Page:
Gastro-Esophageal Reflux Disease Common In Overweights

A growing amount of data implies that excess weight facilitates the development of several health issues like joint diseases, high blood pressure and cardiac problems, and adds to your chances of having cancer and post operative morbidity. In addition, obesity and excess weight is indicated to promote gastro-esophageal reflux disease (GERD).

Compared with people with normal weight, overweight individuals with a body mass index of 25 kg/m2 to 30 kg/m2 are fifty percent more likely to have GERD, and obese individuals with a body mass index greater than 30 kg/m2 are twice as likely to have the disease.

In addition, the risk for gastro-esophageal reflux disease appeared to increase in a dose-response relationship with increasing weight. An additional BMI of 3.5 kg/m2 paves way to a 2.7 times more chances of having GERD. On the other hand, a loss of 3.5 body mass index units is linked to a reduction of risk by about forty percent.

The system causing the relation of obesity with GERD is still unknown. However, it was noted that being overweight has been associated with increased intra-abdominal pressure, impaired gastric emptying, decreased lower esophageal sphincter pressure, and increased frequency of transient sphincter relaxation, all of which can lead to increased esophageal acid exposure.

Obesity and being overweight increases your chances of having acidic disorders of the esophagus. It was suggested that future studies should examine the mechanism by which being overweight and obesity cause these complications, as well as the potential effects of weight loss. In the meantime, however, it is prudent to counsel all overweight patients who present with GERD-related diseases that weight loss may help improve symptoms.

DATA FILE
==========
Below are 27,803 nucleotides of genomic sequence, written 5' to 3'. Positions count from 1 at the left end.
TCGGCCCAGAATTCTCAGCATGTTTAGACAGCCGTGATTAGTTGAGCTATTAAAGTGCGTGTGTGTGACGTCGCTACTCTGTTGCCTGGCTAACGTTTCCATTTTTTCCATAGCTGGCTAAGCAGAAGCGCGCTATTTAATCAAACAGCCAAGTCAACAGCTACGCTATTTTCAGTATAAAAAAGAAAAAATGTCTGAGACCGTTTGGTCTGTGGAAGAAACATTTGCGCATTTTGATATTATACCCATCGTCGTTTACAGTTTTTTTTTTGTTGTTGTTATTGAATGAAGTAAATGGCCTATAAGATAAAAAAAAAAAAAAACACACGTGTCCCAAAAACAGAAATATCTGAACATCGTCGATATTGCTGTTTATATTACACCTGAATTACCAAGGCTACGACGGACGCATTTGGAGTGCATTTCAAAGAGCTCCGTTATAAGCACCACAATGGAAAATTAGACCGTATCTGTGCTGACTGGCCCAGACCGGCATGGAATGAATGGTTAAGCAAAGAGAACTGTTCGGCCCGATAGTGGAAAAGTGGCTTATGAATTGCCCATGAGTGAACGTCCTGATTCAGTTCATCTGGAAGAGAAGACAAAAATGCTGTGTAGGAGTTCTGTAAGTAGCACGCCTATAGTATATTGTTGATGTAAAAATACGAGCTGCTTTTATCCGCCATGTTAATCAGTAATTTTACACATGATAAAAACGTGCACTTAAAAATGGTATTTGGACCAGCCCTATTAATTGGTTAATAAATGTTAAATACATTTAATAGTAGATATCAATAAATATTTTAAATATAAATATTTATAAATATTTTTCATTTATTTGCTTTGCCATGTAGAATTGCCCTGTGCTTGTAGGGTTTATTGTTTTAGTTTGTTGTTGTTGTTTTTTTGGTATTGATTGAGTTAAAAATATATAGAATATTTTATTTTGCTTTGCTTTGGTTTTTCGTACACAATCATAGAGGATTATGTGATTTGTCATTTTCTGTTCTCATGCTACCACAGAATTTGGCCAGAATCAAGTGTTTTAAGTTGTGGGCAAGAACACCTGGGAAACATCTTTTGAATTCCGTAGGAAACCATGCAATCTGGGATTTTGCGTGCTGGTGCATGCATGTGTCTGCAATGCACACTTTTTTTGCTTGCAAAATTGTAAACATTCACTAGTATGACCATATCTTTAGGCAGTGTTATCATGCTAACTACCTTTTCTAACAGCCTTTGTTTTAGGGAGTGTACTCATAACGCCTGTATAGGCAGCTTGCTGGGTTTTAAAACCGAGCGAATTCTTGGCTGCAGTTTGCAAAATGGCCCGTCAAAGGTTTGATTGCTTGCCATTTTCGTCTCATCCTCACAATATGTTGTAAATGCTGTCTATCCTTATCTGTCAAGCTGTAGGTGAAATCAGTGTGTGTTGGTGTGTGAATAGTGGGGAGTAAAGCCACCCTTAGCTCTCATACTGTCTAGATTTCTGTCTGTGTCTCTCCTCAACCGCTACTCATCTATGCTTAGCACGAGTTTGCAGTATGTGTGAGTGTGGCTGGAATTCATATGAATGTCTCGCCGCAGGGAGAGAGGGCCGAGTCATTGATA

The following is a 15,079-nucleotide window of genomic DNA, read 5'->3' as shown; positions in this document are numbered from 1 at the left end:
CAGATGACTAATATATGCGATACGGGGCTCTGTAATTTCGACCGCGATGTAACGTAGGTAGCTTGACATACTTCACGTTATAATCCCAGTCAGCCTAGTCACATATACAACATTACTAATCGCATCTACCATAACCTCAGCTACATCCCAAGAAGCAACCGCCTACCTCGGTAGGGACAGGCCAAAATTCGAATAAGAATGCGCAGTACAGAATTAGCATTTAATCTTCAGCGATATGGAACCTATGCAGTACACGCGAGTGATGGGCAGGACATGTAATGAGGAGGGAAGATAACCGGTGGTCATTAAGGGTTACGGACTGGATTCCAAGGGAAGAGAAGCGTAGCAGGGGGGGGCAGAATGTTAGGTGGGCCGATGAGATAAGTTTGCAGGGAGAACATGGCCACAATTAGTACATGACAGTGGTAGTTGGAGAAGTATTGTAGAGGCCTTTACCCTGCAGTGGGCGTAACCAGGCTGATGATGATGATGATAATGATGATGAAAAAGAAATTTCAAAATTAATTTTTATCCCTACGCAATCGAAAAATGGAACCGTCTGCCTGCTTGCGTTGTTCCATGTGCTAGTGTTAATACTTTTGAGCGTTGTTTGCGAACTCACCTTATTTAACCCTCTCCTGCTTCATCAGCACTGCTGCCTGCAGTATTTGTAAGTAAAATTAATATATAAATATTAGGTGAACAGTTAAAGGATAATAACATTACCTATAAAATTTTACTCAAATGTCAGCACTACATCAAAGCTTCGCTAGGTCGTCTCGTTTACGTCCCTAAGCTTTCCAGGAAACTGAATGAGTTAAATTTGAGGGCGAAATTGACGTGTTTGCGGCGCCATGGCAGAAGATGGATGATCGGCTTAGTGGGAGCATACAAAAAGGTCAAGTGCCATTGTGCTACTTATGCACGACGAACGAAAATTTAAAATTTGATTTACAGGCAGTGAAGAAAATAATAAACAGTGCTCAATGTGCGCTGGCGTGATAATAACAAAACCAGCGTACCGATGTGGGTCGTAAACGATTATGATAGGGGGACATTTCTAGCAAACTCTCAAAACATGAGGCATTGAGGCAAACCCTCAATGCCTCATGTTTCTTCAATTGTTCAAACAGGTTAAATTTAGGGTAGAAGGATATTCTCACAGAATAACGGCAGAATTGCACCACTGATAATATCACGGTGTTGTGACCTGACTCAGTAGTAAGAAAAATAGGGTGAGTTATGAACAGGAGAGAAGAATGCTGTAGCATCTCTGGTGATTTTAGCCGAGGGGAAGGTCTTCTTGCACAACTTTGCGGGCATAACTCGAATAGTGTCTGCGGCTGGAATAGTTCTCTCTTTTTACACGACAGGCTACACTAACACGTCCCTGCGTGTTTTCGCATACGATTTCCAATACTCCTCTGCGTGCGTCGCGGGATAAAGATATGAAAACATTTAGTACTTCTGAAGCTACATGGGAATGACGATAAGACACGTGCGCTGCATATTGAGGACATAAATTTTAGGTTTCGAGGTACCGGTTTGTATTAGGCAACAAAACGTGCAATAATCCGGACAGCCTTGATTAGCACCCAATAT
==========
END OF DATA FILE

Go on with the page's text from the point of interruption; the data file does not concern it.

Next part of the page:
It was observed in a research as well that there is an obvious connection between BMI and GERD in both sexes. Compared with persons with a body mass index below 25, the likelihood of developing gastro-esophageal reflux disease is 3.3 times greater for severely obese men with a body mass index over 35. Extremely overweight women have 6.3 times more chances of suffering from gastro-esophageal reflux disease compared to those with average weight.

It is even more dangerous to those females who have a BMI higher than 35 who have used estrogen-only hormone substitutes. They are 33 times more likely to have gastro-esophageal reflux disease compared to that of normal-weight, non-hormone users.

This research presents an obvious link between gastro-esophageal reflux disease, obesity, and hormone treatment in females. It is known that obese women have an increased production of estrogen-like substances in their fatty tissue, which may explain why weight loss helps reduce the risk of gastro-esophageal reflux disease. So, this provides another reason to attack overweight aggressively.

Excess “baggage” puts more pressure on your tummy, which might hinder the lower esophageal sphincter from opening and closing as it should.

If you are overweight, losing as little as 10 to 15 pounds may improve your symptoms of GERD. Healthcare providers suggest as well that those who suffer from GERD should avoid wearing tight-fitting clothes to decrease the strain on their tummy.